The second element was the consequences of the election of Donald Trump to the US presidency in 2016. This was not immediate, but the events of the “Unite the Right” rally in August 2017 and Trump’s persistent refusal to take a principled, consistent, and policy stance against racism (quite the contrary, in fact), were accompanied by an almost inevitable statistical rise in antisemitic and other racist acts and beliefs during his presidency. Whether Trump’s role was casual or contributory or correlative can be debated. And I have not done an opinion poll of RTTP members, but I noticed a distinct shift by 2017 in the willingness to grapple more aggressively with the controversial issues in Democracy.
“Unite the Right” Rally, Charlottesville, Va, 12 August 2017, by Anthony Crider
The third element flowed from the second. Working with colleagues, especially those who had faced similar design and classroom challenges, we made changes to how antisemitism and Nazi imagery were handled. The revisions specifically prohibited Nazi iconography (no swastika, “Heil Hitler”, fascist salute, or any such thing). Just as importantly, the section on antisemitism now allowed instructors to choose from three broad options on how to proceed with antisemitism.
Reich Youth Rally, Potsdam, 1932 (photograph), Calvin University, German Propaganda Archive
1) Full integration: Antisemitism, as essential to the period and the issues, remains since leaving it out sanitizes the Nazis, and it is the rise of the Nazis that is the primary reason we study Weimar Germany. It must be confronted head on, and that includes exposing how an overtly racist organization can twist its rhetoric to fit into the norms of a democracy.
2) Full exclusion: It is dropped as a debate issue entirely. While antisemitism was an integrating construct for the Nazis, they rose to power based on other issues – unemployment, opposition to Versailles, anti-Marxism, collapse of traditional values and ways of life, etc. The game, and history up to 1933, make sense without antisemitism (what happens after, however, does not). After all, this is not a game about the origins of the Holocaust or about the Nazis or Hitler. The topic is replaced by racial eugenics (race hygiene) and eugenic sterilization, which gets at the broader issue of Nazi racial thinking.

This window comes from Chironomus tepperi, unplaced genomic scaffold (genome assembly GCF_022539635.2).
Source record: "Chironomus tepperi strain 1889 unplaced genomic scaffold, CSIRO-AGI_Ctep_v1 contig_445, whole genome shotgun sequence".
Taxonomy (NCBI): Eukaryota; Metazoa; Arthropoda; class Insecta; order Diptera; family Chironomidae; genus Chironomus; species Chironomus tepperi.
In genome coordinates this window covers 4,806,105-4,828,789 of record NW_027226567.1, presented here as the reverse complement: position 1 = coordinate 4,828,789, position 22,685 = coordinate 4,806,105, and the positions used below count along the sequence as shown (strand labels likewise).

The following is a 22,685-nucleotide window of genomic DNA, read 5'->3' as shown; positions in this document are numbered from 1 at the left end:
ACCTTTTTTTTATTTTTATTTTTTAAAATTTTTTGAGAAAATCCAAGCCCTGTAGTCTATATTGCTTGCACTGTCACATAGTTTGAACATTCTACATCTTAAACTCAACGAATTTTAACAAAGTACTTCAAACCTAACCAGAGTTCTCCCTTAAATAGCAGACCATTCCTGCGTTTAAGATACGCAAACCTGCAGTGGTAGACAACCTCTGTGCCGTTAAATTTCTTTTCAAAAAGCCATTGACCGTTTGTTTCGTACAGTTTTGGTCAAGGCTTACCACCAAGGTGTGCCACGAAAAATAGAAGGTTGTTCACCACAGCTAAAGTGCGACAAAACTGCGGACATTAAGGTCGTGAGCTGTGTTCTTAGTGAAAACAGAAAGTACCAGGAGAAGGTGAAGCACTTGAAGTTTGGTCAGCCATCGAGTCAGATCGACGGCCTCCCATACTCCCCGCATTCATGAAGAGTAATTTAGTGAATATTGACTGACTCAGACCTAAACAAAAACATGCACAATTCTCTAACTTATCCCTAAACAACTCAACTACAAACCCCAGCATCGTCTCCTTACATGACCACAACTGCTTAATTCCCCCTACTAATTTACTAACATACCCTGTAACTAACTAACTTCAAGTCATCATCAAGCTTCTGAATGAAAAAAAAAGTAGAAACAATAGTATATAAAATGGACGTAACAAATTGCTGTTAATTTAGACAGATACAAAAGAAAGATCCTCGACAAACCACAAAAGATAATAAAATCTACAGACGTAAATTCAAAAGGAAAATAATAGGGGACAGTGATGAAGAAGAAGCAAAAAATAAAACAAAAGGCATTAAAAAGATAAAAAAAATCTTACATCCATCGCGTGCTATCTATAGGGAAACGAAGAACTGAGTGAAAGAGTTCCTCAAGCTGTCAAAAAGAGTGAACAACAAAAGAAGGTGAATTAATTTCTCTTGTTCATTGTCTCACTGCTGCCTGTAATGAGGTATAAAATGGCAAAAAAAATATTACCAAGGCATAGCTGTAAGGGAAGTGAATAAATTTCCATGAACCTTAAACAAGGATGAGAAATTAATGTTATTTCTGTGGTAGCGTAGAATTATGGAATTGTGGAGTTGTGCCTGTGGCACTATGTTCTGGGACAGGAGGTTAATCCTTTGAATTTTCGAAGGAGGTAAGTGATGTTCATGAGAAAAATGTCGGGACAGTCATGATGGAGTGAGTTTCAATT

3) Hybrid: Antisemitism remains in the game but rather than having players express those ideas in character, we use historical documents from ~1930 to be read by everyone, distributed in place of speeches by antisemitic characters.
The revisions went a long way towards allaying lingering concerns, but the changed and charged political climate was likely decisive.
About the Author
Robert Goodrich’s research interests lie in Modern Central European history with a broad and integrative approach. His research and teaching emphasizes cultural and social history and the interplay of factors such as labor, gender, sexuality, and religion in identity construction. The nature of his research into religion and identity also requires a comparative view of European and American experiences, reflected in his interest in transnational history and recent focus on questions of identity related to Austro-Hungarian migration to, from, and through Michigan. Goodrich also works to promote internationalization at Northern Michigan University and has taken students to Spain, Peru, Greece, and most regularly, to Austria.
Blog Author Questionnaire
One word to describe faculty: Engaged
Two words to describe (your) school: Supportive, Humane
Three words to describe students: Kind, Underprepared, Distracted
Four words to describe favorite games: Team-Based, Open-Ended, Immersive, Problem-Solving
Five words to describe Reacting: Contingent, Document-Based, Confrontational, Student-Centered, In-Depth